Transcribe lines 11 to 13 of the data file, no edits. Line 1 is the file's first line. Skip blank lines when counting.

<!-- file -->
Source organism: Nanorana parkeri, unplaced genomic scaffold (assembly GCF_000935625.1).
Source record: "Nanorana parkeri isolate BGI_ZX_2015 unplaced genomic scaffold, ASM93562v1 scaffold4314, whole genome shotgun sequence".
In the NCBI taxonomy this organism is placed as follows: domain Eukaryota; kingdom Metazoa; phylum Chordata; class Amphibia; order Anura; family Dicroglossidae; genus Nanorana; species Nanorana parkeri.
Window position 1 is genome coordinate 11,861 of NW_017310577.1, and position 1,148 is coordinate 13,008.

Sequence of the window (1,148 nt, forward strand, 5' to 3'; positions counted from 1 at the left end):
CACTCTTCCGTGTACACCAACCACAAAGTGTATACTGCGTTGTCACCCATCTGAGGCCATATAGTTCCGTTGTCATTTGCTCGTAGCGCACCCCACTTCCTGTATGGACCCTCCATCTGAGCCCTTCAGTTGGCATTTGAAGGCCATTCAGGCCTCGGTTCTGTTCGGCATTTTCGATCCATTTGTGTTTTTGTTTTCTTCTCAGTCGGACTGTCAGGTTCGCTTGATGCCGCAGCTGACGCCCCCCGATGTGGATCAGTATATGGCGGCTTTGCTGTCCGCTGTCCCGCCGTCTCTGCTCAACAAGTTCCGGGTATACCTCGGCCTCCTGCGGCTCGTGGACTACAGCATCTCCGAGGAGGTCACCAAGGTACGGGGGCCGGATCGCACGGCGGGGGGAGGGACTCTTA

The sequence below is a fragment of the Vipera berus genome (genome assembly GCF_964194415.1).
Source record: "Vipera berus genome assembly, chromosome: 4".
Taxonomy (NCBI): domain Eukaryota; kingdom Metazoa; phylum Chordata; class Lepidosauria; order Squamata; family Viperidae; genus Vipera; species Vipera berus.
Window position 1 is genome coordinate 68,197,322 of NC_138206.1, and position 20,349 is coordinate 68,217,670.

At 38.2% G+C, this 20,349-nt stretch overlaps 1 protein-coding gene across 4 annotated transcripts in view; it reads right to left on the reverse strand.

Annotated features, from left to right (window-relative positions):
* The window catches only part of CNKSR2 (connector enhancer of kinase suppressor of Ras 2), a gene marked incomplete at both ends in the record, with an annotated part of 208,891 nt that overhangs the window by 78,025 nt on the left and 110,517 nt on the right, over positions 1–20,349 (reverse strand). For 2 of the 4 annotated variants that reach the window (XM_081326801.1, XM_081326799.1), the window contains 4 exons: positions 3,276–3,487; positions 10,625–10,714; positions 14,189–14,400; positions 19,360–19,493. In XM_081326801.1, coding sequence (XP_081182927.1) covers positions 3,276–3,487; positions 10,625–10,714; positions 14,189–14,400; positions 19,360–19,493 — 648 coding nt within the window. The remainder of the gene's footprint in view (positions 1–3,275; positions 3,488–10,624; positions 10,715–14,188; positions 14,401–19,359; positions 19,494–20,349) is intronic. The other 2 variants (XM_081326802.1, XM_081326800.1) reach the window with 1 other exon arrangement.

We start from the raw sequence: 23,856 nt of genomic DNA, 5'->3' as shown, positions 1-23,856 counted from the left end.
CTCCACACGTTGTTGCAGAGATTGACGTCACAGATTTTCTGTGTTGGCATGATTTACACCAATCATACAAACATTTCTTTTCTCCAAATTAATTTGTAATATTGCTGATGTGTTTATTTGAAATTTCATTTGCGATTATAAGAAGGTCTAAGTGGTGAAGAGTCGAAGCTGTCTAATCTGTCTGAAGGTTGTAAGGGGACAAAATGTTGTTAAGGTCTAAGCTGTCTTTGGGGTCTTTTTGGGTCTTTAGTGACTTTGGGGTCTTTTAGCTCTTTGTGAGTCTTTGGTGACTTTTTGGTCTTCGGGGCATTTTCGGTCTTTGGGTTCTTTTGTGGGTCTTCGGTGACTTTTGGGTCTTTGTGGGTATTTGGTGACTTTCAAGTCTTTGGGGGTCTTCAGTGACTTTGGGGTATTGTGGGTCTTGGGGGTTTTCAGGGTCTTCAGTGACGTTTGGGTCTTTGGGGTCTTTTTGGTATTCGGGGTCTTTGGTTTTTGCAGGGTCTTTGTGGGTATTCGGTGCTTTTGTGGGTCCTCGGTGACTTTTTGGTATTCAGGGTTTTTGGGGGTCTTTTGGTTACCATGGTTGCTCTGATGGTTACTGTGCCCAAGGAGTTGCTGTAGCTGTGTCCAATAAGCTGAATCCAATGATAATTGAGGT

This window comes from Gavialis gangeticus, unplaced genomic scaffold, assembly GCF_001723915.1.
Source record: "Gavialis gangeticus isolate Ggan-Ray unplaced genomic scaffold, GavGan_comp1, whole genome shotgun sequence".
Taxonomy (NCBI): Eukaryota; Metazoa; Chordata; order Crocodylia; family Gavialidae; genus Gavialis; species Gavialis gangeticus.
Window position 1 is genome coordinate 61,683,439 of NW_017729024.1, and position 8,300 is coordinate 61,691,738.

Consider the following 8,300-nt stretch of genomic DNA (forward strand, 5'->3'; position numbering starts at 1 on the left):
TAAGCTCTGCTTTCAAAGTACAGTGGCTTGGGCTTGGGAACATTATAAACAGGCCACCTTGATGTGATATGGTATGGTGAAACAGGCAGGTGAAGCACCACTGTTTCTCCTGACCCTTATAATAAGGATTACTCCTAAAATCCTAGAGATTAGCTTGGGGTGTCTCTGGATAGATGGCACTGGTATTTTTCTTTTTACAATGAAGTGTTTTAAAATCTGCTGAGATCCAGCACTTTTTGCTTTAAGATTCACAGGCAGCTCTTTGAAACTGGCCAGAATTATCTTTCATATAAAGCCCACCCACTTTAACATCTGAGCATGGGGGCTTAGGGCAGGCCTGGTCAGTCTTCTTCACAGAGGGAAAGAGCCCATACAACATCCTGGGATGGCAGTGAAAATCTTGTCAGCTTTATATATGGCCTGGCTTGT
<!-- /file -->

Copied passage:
At 38.2% G+C, this 20,349-nt stretch overlaps 1 protein-coding gene across 4 annotated transcripts in view; it reads right to left on the reverse strand.

Annotated features, from left to right (window-relative positions):
* The window catches only part of CNKSR2 (connector enhancer of kinase suppressor of Ras 2), a gene marked incomplete at both ends in the record, with an annotated part of 208,891 nt that overhangs the window by 78,025 nt on the left and 110,517 nt on the right, over positions 1–20,349 (reverse strand). For 2 of the 4 annotated variants that reach the window (XM_081326801.1, XM_081326799.1), the window contains 4 exons: positions 3,276–3,487; positions 10,625–10,714; positions 14,189–14,400; positions 19,360–19,493. In XM_081326801.1, coding sequence (XP_081182927.1) covers positions 3,276–3,487; positions 10,625–10,714; positions 14,189–14,400; positions 19,360–19,493 — 648 coding nt within the window. The remainder of the gene's footprint in view (positions 1–3,275; positions 3,488–10,624; positions 10,715–14,188; positions 14,401–19,359; positions 19,494–20,349) is intronic. The other 2 variants (XM_081326802.1, XM_081326800.1) reach the window with 1 other exon arrangement.